Coiro: We talked about the Japanese Submarine, and forest fires, and now crime. And you can see where some of these campaigns would rise to the top. You can see where a need is identified. What happens between the time a need is identified and the time that the Ad Council says that’s the one we’re going to do -That’s the one that’s worth our time and our money and our production values?

Melillo: Today, it has several committees. One of the committees is a public advisory committee, where it entertains requests from organizations and also comes up with ideas on its own. So people, like non-profit groups can apply for a campaign. It costs $2.4 to $3 million dollar for a three year effort. So, not every non-profit can afford the price. But the Ad Council gives you a lot for that.
There’s research involved, there’s all the creative etcetera. So, it’s two pronged: Non-profits can a campaign and then the Ad Council has its own wish list of causes that it wants to do something about. It goes through a process internally. It’s signed off by the Ad Council’s board. And then it can go into production, so to speak.
I attended some of the committees, and what I found was the Ad Council’s very, very careful. It’s very cautious. It’s very conservative. And it’s certainly non-partisan. It doesn’t want anything controversial. There are good reasons for that. It’s not necessarily the Ad Council’s fault.
It relies on broadcasters, TV stations, radio stations, to air this stuff, free of charge, pro bono. And, if anything is too controversial and broadcasters get complaints, their simply not going to air it.

Coiro: Have there been controversial from the Ad Council before, that they learned that lesson from?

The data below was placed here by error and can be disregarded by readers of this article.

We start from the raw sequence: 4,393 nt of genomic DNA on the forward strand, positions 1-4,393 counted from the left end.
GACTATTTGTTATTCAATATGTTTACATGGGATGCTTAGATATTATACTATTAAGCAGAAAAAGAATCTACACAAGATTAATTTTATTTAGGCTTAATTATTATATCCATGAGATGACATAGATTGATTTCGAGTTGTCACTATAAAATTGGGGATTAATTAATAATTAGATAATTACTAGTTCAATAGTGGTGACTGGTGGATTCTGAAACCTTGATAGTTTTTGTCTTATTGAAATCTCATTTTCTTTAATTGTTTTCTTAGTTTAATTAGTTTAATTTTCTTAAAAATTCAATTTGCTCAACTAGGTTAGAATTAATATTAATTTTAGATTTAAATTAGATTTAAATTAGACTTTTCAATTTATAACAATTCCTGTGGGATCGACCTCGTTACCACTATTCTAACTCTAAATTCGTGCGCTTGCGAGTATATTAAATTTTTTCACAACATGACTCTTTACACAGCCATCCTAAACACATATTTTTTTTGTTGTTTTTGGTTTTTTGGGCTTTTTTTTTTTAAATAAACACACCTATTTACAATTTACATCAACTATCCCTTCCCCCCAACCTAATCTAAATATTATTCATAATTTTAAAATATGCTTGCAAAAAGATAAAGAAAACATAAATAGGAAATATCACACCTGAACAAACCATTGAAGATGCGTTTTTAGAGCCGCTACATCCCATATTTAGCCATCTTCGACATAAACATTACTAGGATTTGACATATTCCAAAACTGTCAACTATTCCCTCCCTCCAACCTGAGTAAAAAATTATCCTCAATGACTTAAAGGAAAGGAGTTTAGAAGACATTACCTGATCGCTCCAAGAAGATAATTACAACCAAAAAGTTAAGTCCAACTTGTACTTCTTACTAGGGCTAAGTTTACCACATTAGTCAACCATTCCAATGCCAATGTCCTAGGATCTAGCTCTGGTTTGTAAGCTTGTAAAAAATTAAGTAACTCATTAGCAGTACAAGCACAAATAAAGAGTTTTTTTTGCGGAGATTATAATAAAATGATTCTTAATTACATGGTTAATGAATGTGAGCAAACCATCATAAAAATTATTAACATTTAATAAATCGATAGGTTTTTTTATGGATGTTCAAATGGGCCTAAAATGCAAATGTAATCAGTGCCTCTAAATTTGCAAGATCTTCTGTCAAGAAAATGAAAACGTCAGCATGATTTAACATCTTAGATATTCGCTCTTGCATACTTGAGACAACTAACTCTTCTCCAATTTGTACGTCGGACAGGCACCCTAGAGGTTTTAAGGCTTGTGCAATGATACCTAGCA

Melillo: I’m sure they exist. Did they tell me about them? No.

Coiro: Okay. Nothing that splashed headlines across the media.

Melillo: No. I understand their position. That’s not meant as a criticism.

Coiro: Of course. Let’s talk about the Crying Indian. For some reason, that image – I was very young when that came out – But I actually remember – I’m talking toddler, at most, and I actually remember my mom talking about how moving that image was. She would look at it with a sigh and say “Oh, that is so sad.” And, for those who didn’t see the crying Indian campaign, can you describe it first? And then we’ll talk about it a bit.

Melillo: Sure. The famous 1971 spot opens with the image of an American Indian paddling a canoe up the river. The river grows increasingly more polluted, full of garbage, with each stroke of this oar. He arrives at the beach, pulls his canoe up, gets out, starts walking. As he’s walking, someone tosses a bag of garbage at his feet. And then the announcer comes on and says “Some people have a deep and abiding respect for the natural beauty that was once this country and some people don’t. People start pollution. People can stop it.”

Coiro: And, he turns his face to the camera and he has one tear going down his weathered cheek.

Melillo: As the bag of garbage is tossed at his feet, you see that very memorable tear. And, I have to tell you, this won all kinds of advertising awards. It was loved. It was loved by the ad industry.

Coiro: And then, it got a little more complicated when people find out that, for one thing, that single tear was actually rolling down an Italian cheek, as opposed to a Cherokee cheek.